Public libraries are great money savers for readers, but what can you do if your reading interests are more specialized than those of the general public? Many community organizations, historical societies, and places of worship offer small libraries of special-interest materials for their members. If yours does not, consider starting one of your own. You already share interests with your fellow SCUBA divers or philatelists; why not share your books? Bed and breakfast owners might also consider offering their guests a small selection of reading material to enjoy during their stays.
Starting a library is not as expensive or time consuming as it sounds. Specialized library supplies can be replaced with common office supplies, and a small collection doesn’t require an elaborate cataloging system.
Begin by asking members of your organization to donate books and other media on your subject of interest. You may wind up with some items that are outdated or in poor condition, but you will most likely get some generous donations, as well. You can also ask for monetary donations to buy new materials; if you do, ask the group for recommendations on the best books and videos on the subject.
Once you have enough materials to start a library, decide how you want to organize them, how you want to let people know what’s available, and how to manage the circulation. You can also consider promoting the library by writing reviews of items available for checkout in the organization’s newsletter.
Organization can be as simple as placing the books in alphabetical order by author or as complex as using the Library of Congress cataloging system. When I put together the library for our church, I alphabetized the fiction books and used the Dewey Decimal system for the non-fiction so that people could find books on similar subjects next to each other. (I searched the public library’s catalog for the same or similar books to get the appropriate Dewey Decimal number.) Materials can also be grouped by subject on the shelves and alphabetized within the subject.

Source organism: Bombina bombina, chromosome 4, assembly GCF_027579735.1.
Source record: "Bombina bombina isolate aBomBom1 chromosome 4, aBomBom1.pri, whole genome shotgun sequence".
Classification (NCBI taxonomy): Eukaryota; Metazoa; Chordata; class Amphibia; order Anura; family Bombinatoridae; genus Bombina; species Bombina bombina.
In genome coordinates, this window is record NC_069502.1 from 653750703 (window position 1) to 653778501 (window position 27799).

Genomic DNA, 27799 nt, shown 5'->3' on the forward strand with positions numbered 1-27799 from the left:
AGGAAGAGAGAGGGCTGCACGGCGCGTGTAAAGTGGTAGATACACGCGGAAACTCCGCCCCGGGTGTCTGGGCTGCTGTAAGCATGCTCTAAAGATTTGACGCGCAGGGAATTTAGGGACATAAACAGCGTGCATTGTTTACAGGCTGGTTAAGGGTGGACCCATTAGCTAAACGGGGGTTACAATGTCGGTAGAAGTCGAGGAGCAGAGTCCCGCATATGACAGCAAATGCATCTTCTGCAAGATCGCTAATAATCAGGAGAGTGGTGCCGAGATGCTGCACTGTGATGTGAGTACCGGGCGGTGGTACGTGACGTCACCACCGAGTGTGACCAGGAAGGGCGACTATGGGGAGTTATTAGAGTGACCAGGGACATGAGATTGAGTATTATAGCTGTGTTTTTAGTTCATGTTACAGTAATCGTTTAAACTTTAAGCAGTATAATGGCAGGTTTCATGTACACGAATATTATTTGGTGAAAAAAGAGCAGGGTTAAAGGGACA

A library of more than a hundred items or so (more than can be easily browsed by sight) should have a catalog to let people know what the library owns. Sophisticated cataloging software is available, or if you have a volunteer with computer skills, an ordinary database can be customized for the library’s catalog. There’s always the low-tech route, too – for our church library, we use index cards for a card catalog and place the cards in a box.
Each database entry or catalog card should include at bare minimum the item’s title, author, and location on the shelf. I would also include publication date, publisher name, series, and subjects. The Library of Congress has a list of formal subject headings used by public and academic libraries, but you may choose to devise a set of subject headings that better suit your organization’s membership. (For example, the formal subject heading for books on theology of the end times uses the word “Eschatology,” but few members of our congregation have formal theological training, so our catalog cards say, “End times.”) I recommend keeping a list of subject headings you’ve used so that the terminology is consistent throughout the catalog.